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Blank page syndrome: the mental block on creative writing
Posted by Ingrid Mosquera Gende
People nowadays don´t write as before, the whole idea of writing has changed. We have to find new ways to motivate our students towards writing. And it is not an easy task.
Most of our students find it hard to write, even in their mother tongue. The task acquires incredible proportions if we ask them to do it in English. Many of them will write in their mother tongue first and then translate it: a decision that always results in a disastrous Spanglish text.
Writing is difficult, since it involves many competences:
-Coherence and cohesion
In addition to those items listed, there is one purposely omitted: writing also requires the willingness and the motivation to do it. Nowadays most students, I would even dare to say, most people, don´t like writing, at least we don´t write as we used to do. Writing has changed a lot in the last few decades, due to the internet, new technologies and, most of all, due to social media. And that is what we are going to deal with here: how can we motivate our students towards creative writing.
The first step would be to avoid commonplace activities: postcards, complaint or job application letters and CV development. Our students, and some of us, are really fed up with them. As a teacher, you should know that one is enough. It is not that they are not creative, it is that writing letters year after year, as well as postcards from London or China, exhausts their ideas. We need to add sparkle to their imagination. Because imagination is in there, somewhere. It could be in their hearts or possibly in their minds, However, I won't debate that issue right now.
Of course we could give them a blank page and just tell them to write about anything they want. It could work for some of them, those who already LOVE writing. Sometimes we have some of those. But it won´t work for the majority.
Firstly, remember that, for writing, reading is important. Having a text as a base could give them clues about syntax, grammar, vocabulary, and of course, a theme to write about. We could even read a text together and debate it a little bit, work on it, before actually asking them to write anything at all. And we have to give them different possibilities. Students can:
- Propose a different ending or say what will happens once the story ends.
- Imagine what has happened before the text.
- Talk about one of the characters, the one they like, about his or her childhood or about his or her life before or after the story
- Change the genre of the protagonist
- Situate the story in Mars or in another context, whether it is imaginary or real.
- Translate the story into a Whatsapp conversation.
- Transform the characters into animals
- Present it as a Fairy Tale for children or the other way around, create an adult story out of a children's one.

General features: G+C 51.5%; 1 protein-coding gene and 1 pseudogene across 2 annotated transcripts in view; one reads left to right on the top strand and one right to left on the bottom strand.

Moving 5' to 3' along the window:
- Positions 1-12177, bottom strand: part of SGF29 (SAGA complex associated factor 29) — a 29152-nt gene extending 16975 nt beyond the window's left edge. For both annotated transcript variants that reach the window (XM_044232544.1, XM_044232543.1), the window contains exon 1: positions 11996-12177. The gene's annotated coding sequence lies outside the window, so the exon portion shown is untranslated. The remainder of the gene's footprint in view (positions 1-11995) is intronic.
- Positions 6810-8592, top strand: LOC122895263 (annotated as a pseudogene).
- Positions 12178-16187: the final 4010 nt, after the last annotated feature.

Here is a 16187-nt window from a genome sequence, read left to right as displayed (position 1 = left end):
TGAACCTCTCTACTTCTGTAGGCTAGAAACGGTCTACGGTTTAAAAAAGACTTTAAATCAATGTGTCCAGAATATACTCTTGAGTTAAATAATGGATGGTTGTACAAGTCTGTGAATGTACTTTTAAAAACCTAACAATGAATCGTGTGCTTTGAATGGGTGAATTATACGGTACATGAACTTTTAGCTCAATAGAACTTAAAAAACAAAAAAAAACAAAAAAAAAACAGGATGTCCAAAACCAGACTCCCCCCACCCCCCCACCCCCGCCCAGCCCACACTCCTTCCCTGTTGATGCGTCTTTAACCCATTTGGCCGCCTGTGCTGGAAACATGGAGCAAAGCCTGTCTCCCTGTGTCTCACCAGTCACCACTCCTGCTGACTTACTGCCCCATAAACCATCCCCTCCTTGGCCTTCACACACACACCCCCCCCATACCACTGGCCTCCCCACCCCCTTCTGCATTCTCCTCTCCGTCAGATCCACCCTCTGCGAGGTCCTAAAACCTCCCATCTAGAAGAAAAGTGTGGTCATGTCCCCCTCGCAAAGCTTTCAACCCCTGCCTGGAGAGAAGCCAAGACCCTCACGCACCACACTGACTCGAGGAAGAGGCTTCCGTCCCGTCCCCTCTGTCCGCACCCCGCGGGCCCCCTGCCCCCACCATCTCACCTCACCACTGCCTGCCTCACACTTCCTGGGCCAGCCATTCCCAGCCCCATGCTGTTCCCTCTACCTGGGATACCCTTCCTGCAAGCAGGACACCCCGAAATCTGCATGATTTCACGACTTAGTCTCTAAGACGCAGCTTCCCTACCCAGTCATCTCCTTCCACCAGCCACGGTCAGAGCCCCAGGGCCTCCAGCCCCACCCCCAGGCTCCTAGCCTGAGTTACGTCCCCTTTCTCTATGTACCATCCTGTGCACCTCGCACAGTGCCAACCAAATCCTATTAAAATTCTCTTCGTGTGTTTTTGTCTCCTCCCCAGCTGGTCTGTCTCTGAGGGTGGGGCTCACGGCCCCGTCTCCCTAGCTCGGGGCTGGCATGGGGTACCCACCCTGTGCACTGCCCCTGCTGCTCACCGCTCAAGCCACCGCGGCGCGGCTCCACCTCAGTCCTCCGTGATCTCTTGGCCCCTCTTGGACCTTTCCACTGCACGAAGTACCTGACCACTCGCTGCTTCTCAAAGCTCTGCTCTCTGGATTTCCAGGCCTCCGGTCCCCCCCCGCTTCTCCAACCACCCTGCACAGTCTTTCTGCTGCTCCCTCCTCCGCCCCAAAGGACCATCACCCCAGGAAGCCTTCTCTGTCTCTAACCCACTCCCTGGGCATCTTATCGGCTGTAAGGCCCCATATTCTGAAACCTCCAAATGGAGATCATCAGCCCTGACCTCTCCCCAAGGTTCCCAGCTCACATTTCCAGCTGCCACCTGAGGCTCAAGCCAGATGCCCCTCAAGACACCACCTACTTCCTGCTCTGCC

- Create a story from a song or a poetry.
And so on.
However, probably, that won´t be enough for them:
- There will likely be a need of a previous brainstorming activity, in order to do a warm up to get ideas flowing.
- We could give them a first sentence of even a paragraph or the middle of it.
- We could prepare a competition. We could publish their creations in a blog.
- Students could read their stories aloud or record them in a video or a podcast.
- Be open about the extension. That will help to take into consideration different levels of knowledge. Not all of them need to write the same number of words.
- Let them have a sense of control and decision about the theme and the type of writing.
- Perhaps they prefer to write a song or a poem.
- Let them imagine a story about their favourite videogame protagonist, their favourite singer´s or actor´s daily life or about what they would do if they won the lottery.
Give them freedom and they will surprise you.
A great way to start, less demanding and very motivating, could be group writing. When students work together they share ideas, they interrupt each other, their imagination is exponentially multiplied. Make them work in groups before making them work in pairs or alone. They will correct each other, they will help and complement each other. Perhaps one is more imaginative than another, but perhaps the other has better English when writing: one is going to learn from the other.
Remember that creative writing should be gradual and a second step. Firstly, it could be easier to talk about something that happened to them or something they saw in a newspaper. They could also describe a family member, a place or a friend, as well as retelling a film or a series, among many other options.
Creative writing is a step forward. Competences involved are multiplied, as well as the benefits we can get from it.
And don't forget that it is important to read between the lines, because, at the end, although fictional, they are giving away a part of themselves. Be ready to praise it, to understand It and, mainly, to interpret it to get a better knowledge of your students.
And they will live happily ever after.
Ingrid Mosquera, PhD.